Major US corporate lobby groups tells SEC to regulate proxy firms as investment advisers

US regulator to issue ruling in coming months.

One of the US’ most powerful corporate lobby groups has signed a letter to SEC Chairman, Mary Schapiro, urging the regulator to clamp down “as soon as possible” on shareholder proxy voting advisory firms, saying they are “unregulated and unsupervised”. In a sign of the firepower being ranged in the US against the proxy firms, a group called The Shareholder Communications Coalition, which represents Business Roundtable, an A-Z of US corporate chief executive officers with nearly $6 trillion in annual revenues, said SEC rules giving shareholders a voting on executive pay had made it “even more imperative” that the SEC move to regulate. It suggests that the SEC make proxy firms subject to the Investment Advisers act of 1940, which predominantly covers asset managers. The coalition includes the National Investor Relations Institute, The Securities Transfer Association, and The Society of Corporate Secretaries and Governance Professionals.
Legislators in both the US and Europe say they will rule on proxy voting advisory firms in the coming months. At the end of 2011, both the SEC and the European Commission said they would rule in 2012 on disclosure of conflicts of interest and transparency of information at proxy firms after seeking industry responses on revised corporate governance rules.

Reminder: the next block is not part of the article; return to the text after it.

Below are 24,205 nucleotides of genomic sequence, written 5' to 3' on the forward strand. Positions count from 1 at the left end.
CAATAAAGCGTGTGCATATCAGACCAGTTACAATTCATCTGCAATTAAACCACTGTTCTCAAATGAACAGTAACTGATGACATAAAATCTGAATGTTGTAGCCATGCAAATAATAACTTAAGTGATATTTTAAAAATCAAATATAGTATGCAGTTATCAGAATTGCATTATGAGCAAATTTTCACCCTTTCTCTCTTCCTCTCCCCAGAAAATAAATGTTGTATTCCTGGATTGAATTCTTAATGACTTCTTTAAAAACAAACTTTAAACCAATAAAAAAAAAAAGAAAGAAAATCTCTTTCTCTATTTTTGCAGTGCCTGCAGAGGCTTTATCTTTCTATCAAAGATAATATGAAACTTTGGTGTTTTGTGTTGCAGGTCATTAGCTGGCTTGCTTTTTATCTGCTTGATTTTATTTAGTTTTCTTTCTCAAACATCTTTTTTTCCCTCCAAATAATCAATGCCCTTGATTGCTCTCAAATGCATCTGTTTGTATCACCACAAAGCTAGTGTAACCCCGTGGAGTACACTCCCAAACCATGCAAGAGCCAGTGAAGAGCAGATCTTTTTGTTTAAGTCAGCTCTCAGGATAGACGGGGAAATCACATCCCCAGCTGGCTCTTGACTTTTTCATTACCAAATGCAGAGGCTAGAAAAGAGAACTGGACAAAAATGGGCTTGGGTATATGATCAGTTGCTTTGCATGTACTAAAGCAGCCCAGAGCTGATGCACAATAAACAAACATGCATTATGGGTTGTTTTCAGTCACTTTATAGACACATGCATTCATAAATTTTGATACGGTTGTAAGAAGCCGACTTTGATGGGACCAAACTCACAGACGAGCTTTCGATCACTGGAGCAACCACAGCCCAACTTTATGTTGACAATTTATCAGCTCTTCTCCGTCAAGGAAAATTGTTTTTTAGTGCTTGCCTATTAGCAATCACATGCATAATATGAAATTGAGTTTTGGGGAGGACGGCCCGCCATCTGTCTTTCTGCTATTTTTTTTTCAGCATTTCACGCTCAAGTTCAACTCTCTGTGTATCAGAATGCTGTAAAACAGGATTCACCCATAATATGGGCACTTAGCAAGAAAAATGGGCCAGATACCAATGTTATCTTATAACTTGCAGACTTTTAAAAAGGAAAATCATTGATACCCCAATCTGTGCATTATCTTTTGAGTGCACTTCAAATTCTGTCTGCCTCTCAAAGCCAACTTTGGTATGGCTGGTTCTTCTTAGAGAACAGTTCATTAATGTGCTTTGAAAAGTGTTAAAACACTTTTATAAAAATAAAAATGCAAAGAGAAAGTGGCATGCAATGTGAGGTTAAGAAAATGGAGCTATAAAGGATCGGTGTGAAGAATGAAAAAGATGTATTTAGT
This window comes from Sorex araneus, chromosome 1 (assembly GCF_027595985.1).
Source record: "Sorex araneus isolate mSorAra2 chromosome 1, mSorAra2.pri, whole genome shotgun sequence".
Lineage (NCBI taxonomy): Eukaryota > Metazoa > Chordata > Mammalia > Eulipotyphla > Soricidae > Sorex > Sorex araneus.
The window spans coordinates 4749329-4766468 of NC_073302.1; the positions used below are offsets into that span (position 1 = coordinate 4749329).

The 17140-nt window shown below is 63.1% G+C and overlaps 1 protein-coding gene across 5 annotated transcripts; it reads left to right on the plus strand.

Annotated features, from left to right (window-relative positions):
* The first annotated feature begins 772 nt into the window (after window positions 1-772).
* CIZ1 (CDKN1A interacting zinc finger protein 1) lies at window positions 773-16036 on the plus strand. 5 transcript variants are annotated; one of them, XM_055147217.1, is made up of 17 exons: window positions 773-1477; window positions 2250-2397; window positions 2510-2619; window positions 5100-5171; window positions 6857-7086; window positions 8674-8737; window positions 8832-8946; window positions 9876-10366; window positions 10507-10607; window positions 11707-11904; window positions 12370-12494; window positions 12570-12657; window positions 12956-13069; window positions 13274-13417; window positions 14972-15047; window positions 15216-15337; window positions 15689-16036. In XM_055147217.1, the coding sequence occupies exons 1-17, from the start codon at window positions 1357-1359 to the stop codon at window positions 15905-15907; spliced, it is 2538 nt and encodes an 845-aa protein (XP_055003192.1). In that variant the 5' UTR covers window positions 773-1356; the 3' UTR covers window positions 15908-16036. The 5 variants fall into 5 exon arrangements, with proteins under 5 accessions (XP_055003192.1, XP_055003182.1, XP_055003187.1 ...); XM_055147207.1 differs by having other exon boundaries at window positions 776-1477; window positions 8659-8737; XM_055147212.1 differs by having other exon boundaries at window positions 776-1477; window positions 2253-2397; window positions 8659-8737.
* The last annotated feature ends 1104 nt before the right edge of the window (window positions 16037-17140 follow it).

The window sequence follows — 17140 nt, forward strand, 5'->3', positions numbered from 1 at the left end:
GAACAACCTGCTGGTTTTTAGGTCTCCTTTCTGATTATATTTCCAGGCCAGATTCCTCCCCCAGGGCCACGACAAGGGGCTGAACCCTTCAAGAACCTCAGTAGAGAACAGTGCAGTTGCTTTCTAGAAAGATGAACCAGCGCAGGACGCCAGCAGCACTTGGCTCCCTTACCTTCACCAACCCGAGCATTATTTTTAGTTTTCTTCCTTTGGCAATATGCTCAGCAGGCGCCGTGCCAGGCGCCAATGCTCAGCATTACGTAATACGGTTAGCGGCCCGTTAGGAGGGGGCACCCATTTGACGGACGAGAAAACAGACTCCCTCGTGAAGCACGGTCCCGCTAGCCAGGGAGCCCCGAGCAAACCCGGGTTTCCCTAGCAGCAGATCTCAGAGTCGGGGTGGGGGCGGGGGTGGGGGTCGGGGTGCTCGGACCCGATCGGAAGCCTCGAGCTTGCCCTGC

In its letter, the Shareholders Communication Council said “substantial concerns” had been raised in the US about what it said were “conflicts of interest, lack oftransparency on methodology and use of incorrect information for formulating opinions.” The letter did not include any examples.
In a deep-reaching set of views, the corporate lobby group said proxy advisory firms should be made to submit all information to companies prior to any shareholder vote to allow the company to review the information in them for accuracy.
It said they should correct errors that a company says they have made and include a disclaimer in their advice to shareholders where companies do not agree “with a particular factual assertion”.
The letter says the SEC should also look at whether institutional investors are using proper fiduciary oversight of their proxy advisor or merely operating what it calls a “tick-box” approach to voting. It says the SEC should review if institutional investors are evaluating a 2008 review of ERISA regulations by the Department of Labor that said fiduciaries may conduct a cost-benefit analysis before deciding whether to vote at all.
Bob Monks, the influential corporate governance specialist and founder of Institutional Shareholder Services (ISS), the world’s largest proxy voting firm, last month hit out at proposed regulation by the SEC of proxy firms, arguing that they are being targeted because they represent a threat to the “autocracy of the CEO and incumbent boards”.

Link to letter to SEC